#NerdMusicMondays: Rina Sawayama Adds Familiar Into The Beyond

Welcome to #NerdMusicMonday, where we feature some of the greatest geek-inspired music to start your week on the right note. We also review geek-inspired music things that we see floating around the Internet, for better or worse.

Rina Sawayama: First Impressions

I grew up in that salient age of the internet of the late 90s and early 2000s, so to me technology and music have always been intertwined. I was a pro at Napster, Kazaa and WinNY to get the 128kbps mp3s I wanted, playing them on my anime-skinned Winamp (it really whips the llama’s ass). This was after spending a few hours on my PlayStation 1, playing the vastly underrated and Avex-sponsored dance game extravaganza Bust a Groove. Gone were the trappings of having to listen to the radio or CDs that were set by someone else. Through the internet, I was able to shape by my own hands what I wanted to listen to. It’s something that I take for granted now, but back then it was a real journey to get what I wanted.

Rina Sawayama came to my attention through the i-D meets Rina Sawayama video where she details her experience as an East Asian trying to break through the English music scene. The title sequence has Rina in the London arcade Las Vegas in her intensely dyed orange hair and red and white striped high-waisted number. She had a presence that made her as vibrant as the latest and greatest in Japanese arcade technology behind her. The scene changes and now Rina sits cross legged in front of a giant TV humming the Final Fantasy victory theme with Final Fantasy IX reflected in her giant glasses. Rina is both fashionista and a giant nerd. Got it.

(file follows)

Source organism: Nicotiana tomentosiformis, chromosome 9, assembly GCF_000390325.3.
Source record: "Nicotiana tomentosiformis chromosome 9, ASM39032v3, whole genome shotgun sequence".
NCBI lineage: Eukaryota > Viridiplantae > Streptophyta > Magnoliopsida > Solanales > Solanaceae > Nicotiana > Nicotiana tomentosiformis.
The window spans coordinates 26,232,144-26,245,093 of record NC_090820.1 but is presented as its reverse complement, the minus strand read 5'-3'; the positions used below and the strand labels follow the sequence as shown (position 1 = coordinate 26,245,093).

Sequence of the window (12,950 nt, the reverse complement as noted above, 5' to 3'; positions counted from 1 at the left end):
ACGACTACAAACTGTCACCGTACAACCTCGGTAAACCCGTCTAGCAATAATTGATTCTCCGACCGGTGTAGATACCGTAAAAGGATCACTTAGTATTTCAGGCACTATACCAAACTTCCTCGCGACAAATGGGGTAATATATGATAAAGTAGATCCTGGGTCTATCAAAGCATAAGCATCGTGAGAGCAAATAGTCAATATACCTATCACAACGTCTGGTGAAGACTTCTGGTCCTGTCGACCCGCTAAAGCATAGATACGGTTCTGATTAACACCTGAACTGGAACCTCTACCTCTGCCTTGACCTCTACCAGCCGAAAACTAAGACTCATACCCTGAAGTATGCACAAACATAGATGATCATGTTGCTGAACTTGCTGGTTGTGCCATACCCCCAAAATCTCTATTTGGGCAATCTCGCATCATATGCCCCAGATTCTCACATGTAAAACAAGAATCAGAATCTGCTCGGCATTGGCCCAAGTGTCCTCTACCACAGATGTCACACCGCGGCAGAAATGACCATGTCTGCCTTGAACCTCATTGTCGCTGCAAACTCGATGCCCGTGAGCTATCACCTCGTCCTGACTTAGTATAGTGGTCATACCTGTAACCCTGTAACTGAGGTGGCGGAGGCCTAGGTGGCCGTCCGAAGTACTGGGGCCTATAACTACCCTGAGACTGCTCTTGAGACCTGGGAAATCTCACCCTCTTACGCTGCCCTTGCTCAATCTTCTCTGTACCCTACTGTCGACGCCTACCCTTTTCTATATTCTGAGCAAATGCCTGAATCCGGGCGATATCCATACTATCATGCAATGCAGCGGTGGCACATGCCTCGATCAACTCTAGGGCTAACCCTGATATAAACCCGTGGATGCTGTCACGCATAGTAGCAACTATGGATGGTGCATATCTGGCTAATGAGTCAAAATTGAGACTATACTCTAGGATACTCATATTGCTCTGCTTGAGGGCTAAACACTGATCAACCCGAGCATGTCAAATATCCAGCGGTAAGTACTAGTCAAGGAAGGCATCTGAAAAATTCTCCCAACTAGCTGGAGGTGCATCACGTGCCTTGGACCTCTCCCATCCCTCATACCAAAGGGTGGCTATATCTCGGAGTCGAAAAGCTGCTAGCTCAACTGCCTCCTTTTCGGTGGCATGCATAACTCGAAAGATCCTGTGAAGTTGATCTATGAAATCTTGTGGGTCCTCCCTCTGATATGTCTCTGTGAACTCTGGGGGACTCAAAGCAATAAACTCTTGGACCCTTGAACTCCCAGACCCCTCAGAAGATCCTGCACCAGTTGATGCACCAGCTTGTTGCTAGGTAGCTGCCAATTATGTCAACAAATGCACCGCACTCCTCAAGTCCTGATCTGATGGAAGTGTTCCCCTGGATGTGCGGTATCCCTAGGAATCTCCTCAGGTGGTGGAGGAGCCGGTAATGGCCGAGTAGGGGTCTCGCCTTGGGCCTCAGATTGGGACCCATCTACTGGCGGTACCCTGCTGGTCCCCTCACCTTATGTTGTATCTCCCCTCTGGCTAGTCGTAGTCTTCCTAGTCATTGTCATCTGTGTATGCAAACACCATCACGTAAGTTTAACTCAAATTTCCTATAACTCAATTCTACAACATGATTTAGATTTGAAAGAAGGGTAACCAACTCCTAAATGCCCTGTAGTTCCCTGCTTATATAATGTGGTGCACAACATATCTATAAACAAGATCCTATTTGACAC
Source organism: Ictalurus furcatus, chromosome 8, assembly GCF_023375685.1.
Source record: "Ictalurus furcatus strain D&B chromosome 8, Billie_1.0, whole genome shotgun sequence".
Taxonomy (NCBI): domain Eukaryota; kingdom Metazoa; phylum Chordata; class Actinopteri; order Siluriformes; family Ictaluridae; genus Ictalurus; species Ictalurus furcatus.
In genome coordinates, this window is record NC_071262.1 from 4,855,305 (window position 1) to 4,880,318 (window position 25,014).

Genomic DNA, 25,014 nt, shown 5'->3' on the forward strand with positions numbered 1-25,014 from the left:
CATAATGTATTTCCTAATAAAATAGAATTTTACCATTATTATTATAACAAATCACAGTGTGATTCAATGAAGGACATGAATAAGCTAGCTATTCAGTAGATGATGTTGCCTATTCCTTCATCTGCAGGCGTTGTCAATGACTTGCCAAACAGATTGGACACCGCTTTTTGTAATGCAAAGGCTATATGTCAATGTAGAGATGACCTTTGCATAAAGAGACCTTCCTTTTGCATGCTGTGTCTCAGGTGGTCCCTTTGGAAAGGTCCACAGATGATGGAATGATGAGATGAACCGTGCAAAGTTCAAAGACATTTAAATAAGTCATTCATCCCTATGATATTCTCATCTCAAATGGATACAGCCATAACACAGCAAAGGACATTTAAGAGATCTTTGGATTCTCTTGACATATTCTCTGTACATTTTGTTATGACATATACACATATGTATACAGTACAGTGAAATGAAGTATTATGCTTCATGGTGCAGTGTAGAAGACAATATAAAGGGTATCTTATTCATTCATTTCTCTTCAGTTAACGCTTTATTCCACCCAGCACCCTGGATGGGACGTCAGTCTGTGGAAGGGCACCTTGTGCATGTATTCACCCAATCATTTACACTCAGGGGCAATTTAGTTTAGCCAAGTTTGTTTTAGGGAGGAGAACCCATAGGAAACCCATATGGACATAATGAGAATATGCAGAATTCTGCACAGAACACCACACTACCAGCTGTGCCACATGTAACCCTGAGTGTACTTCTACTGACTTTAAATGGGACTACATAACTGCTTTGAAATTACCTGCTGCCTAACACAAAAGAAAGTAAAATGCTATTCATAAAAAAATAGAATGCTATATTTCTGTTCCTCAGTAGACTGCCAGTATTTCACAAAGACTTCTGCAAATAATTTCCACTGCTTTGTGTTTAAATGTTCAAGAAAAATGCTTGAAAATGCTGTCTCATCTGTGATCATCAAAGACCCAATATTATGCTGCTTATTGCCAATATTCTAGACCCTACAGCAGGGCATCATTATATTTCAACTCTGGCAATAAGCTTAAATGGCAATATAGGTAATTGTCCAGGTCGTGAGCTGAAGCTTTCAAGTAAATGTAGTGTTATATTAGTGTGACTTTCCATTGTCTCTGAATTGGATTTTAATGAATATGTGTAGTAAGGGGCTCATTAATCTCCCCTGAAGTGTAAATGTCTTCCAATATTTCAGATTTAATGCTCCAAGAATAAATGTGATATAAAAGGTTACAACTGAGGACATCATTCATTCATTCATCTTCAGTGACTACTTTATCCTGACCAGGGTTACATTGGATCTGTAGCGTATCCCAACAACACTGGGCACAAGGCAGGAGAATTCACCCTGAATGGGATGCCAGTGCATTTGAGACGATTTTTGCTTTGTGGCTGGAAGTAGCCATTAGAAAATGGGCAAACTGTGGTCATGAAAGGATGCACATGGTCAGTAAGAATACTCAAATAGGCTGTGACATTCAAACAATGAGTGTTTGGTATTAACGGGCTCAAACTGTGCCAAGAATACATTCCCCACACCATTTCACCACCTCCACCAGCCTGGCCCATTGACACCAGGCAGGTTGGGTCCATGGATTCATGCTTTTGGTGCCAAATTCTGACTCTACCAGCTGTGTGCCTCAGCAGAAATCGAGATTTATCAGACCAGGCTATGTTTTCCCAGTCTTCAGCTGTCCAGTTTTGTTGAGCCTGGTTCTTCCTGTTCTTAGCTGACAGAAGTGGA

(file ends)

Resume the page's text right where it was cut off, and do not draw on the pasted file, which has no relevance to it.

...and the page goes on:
Screenshot from i-D meets Rina Sawayama

Rina Sawayama: RINA EP

RINA feels like it could be at home on the original iPod as it does on an iPhone X. It’s a real banger of an EP with smooth R&B-esque vocals over a myriad of pop landscapes. The Japanese-English singer captures that mood of salient late 2000s music and technology. This was especially prevalent with her lyrics that cover the experience of being in an internet-connected world. 

Her music feels equally informed by Britney Spears and Christina Aguilera, as it does by Namie Amuro and Utada Hikaru. That’s the great joy of listening to RINA: it is global, beyond cultures and beyond the physical world. 

Cover of the RINA EP

Beyond Cultures, Beyond the Physical

It opens with the uplifting Ordinary Superstar, where Rina asks the listener whether they wanna be ordinary with her cause she’s just an ordinary superstar // So far but always hanging where you are. It’s a philosophical commentary on the use of social media to “access” all kinds of people. It highlights how technology made us feel that our stars and idols are just as accessible as anyone else. 

The mood switches to combative when the next track Take Me As I Am comes on. Rina defiantly declares who she is to the world, backed by some Jimmy Jam and Terry Lewis inspired grooves. Next up is 10-20-40, which is surprisingly a difficult-to-digest track about the use of drugs to medicate for the existential problem of the self.